EDITORIAL: A conflict of interest in North York

The Dispatch Editorial Board
North York Borough Council President Richard Shank, Tuesday, October 13, 2020.
John A. Pavoncello photo

Thumbs down to North York Borough Council President Richard Shank, who this week refused to relinquish his grip on the borough's forensic audit of Liberty Fire Co.

Let's just put it straight: Shank's conflict of interest here is brazen.

The audit has already resulted in the felony embezzlement charges against former fire Chief Steve Miller. And for months, borough council members have griped about the barrier Shank erected between them and the auditor, and Shank's unwillingness to make the probe public.

What's clear is that Shank is trying to manage the audit in a way that — for one reason or another — permits him an ability to dictate what comes out.

Things got worse Monday night.

That's when Shank admitted that he and Miller are close friends, all while rebuffing calls that he step away from acting as the council's sole liaison to the auditor.

We can't know Shank's true motives, here, because he's single-handedly quashed any effort to loop in the taxpayers about the scale of the issues at Liberty Fire.

But what's clear is that Shank is personally involved in the matter. And, as such, his refusal to cede control continues to taint the entire sordid affair. 

Thumbs down to the U.S. Supreme Court for supporting the Trump administration's half-baked reasoning for shutting down the U.S. Census early.

It's obvious that President Donald Trump is looking to hamstring minority communities in the "blue states" he so despises. But, throughout the court challenges, the president's lawyers claimed their move was based on an arbitrary deadline.

The Supreme Court rolled over for his administration, while accepting the administration's pretext. It's as if the justices were eager to get duped. Their deference to executive power is downright shocking.

With plans for the count hampered by the pandemic, the Census Bureau in April had proposed extending the deadline for finishing the count from the end of July to the end of October, AP reports.

The administration, however, argued that counting needed to end immediately so the U.S. Census Bureau would have time to compile and compute its data by Dec. 31, a deadline set by Congress.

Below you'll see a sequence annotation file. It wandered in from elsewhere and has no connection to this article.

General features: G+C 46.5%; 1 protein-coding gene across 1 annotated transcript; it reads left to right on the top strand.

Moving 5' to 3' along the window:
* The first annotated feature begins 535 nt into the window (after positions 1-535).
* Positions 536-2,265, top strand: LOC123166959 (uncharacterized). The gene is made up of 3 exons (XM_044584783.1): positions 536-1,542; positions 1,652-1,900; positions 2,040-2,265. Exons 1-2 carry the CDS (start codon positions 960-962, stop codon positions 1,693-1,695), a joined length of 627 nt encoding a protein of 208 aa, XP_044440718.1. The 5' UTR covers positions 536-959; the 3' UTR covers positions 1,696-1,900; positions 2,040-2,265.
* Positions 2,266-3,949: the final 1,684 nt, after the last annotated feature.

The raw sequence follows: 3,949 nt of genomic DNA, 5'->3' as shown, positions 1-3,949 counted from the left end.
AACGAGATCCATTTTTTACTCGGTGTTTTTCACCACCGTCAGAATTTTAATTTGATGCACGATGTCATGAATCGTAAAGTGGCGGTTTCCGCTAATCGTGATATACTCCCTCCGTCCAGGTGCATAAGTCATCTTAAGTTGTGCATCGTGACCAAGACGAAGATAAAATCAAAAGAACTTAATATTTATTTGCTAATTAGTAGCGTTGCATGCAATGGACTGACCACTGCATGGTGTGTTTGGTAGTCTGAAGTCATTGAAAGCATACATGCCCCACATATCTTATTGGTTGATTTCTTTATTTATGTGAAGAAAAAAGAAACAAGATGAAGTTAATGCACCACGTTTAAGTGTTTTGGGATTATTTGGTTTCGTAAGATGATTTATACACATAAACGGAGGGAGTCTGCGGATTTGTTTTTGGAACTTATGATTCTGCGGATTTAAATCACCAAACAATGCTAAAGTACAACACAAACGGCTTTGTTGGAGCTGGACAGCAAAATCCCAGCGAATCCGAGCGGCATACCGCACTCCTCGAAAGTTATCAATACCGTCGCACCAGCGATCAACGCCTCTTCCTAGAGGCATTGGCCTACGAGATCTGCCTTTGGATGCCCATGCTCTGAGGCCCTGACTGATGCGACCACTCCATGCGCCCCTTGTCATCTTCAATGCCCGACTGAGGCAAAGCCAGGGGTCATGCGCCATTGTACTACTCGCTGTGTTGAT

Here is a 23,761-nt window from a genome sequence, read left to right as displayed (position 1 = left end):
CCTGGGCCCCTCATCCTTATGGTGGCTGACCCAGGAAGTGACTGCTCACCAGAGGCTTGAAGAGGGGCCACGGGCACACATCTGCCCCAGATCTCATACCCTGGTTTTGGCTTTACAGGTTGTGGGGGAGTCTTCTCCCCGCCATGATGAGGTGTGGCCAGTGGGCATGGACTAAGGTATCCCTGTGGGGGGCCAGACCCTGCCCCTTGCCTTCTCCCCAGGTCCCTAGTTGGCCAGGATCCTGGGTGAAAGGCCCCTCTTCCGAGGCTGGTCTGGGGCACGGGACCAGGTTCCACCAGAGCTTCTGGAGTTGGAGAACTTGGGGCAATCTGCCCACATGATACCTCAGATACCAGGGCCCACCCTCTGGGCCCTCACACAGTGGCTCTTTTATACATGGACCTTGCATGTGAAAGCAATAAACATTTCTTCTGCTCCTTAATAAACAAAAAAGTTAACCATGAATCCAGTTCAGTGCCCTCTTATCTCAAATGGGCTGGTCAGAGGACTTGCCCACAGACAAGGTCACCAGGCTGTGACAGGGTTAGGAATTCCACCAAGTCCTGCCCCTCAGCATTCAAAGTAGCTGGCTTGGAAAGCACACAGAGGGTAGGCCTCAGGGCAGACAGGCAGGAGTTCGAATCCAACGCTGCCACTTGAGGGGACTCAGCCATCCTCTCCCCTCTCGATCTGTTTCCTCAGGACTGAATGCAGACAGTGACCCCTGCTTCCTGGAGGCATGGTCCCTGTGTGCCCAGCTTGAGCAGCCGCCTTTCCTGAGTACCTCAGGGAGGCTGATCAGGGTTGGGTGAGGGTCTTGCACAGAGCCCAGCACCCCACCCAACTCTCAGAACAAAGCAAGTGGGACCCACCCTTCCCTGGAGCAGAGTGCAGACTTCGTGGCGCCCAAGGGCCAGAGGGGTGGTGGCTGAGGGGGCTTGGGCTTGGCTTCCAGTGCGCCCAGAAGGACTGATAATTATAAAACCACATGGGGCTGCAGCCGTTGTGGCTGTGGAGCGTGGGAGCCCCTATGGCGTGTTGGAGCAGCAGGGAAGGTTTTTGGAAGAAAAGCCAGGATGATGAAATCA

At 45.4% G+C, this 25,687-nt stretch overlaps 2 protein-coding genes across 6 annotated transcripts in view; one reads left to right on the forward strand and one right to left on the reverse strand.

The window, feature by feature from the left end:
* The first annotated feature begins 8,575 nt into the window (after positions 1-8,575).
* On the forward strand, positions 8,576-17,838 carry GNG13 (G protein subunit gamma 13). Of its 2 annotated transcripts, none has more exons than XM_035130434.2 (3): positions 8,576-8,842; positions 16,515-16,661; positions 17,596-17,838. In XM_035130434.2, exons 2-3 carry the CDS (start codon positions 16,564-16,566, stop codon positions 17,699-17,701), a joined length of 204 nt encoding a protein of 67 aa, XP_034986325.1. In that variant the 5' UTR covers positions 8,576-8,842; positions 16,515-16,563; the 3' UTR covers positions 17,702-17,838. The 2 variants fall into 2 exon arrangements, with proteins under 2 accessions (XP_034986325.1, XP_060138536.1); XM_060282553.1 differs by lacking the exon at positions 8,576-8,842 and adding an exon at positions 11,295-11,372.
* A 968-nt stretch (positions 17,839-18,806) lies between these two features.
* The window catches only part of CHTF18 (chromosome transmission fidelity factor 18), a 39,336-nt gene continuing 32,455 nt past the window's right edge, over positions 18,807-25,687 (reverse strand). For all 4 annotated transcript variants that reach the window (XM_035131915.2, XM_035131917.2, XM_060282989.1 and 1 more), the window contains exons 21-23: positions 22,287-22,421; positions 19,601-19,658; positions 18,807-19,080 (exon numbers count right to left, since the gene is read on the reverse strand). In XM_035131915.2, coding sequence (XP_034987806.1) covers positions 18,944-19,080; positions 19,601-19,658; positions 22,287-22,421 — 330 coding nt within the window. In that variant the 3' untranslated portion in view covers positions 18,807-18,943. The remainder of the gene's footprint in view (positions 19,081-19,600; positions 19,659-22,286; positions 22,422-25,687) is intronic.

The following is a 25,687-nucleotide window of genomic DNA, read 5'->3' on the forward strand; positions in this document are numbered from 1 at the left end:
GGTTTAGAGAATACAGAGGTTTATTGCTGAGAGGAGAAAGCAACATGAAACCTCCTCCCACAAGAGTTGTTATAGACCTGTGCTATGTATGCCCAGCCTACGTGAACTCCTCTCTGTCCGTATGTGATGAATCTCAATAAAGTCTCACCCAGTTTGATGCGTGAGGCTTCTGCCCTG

The bureau had proposed moving the apportionment deadline to next April, and a proposal to extend the apportionment deadline passed the Democratic-controlled House. The Republican-controlled Senate, however, didn’t take up the request.

Thursday's end to the U.S. Census — about two weeks early — will do real damage to communities such as York City.

It will mean fewer federal dollars. It will undercut representation in Congress. It will further imbalance a system of representative government that's already failing under the weight of unabashed anti-majoritarianism.

York City officials already had said the pandemic had hampered their census outreach efforts.

"The miscount due to COVID and the shortsighted judgment of the federal government and Supreme Court will hurt every city resident,” Mayor Michael Helfrich said. “A complete and fair count is absolutely necessary to understand how funds from the federal government can be properly disbursed.”

Thumbs up to York County, which, appears to be holding COVID-19 at bay, while the virus is on the rise throughout the state.

York County's infection rates were among the worst in the state a month ago. Now, its average daily tally of new infections is down 23% since this past month.

And that's while dozens of counties throughout Pennsylvania are experiencing significant growth in the rate of new infections.

COVID-19 remains a public health crisis that's killed thousands of Pennsylvanians. At least for now, York County's outbreak is not among the state's worst. 

 City of York Medical Director Dr. Matt Howie speaks at the York County Administrative Center in York City, Friday, Sept. 4, 2020. The recent uptick in positive COVID-19 testing, specifically at York County Prison, was addressed. Dawn J. Sagert photo